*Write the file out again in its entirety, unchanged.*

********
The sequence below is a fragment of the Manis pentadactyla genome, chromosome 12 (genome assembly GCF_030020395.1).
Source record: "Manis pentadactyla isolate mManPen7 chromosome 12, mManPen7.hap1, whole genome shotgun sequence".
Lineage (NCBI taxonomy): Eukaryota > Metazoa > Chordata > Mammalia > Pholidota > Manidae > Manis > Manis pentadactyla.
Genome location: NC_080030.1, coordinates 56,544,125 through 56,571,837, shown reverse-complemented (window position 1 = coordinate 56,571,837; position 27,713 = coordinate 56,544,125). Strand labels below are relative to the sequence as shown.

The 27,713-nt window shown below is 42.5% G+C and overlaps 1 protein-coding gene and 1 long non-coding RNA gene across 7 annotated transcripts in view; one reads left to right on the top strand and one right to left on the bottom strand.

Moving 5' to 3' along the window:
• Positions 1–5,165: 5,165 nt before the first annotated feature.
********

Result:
The sequence below is a fragment of the Manis pentadactyla genome, chromosome 12 (genome assembly GCF_030020395.1).
Source record: "Manis pentadactyla isolate mManPen7 chromosome 12, mManPen7.hap1, whole genome shotgun sequence".
Lineage (NCBI taxonomy): Eukaryota > Metazoa > Chordata > Mammalia > Pholidota > Manidae > Manis > Manis pentadactyla.
Genome location: NC_080030.1, coordinates 56,544,125 through 56,571,837, shown reverse-complemented (window position 1 = coordinate 56,571,837; position 27,713 = coordinate 56,544,125). Strand labels below are relative to the sequence as shown.

The 27,713-nt window shown below is 42.5% G+C and overlaps 1 protein-coding gene and 1 long non-coding RNA gene across 7 annotated transcripts in view; one reads left to right on the top strand and one right to left on the bottom strand.

Moving 5' to 3' along the window:
• Positions 1–5,165: 5,165 nt before the first annotated feature.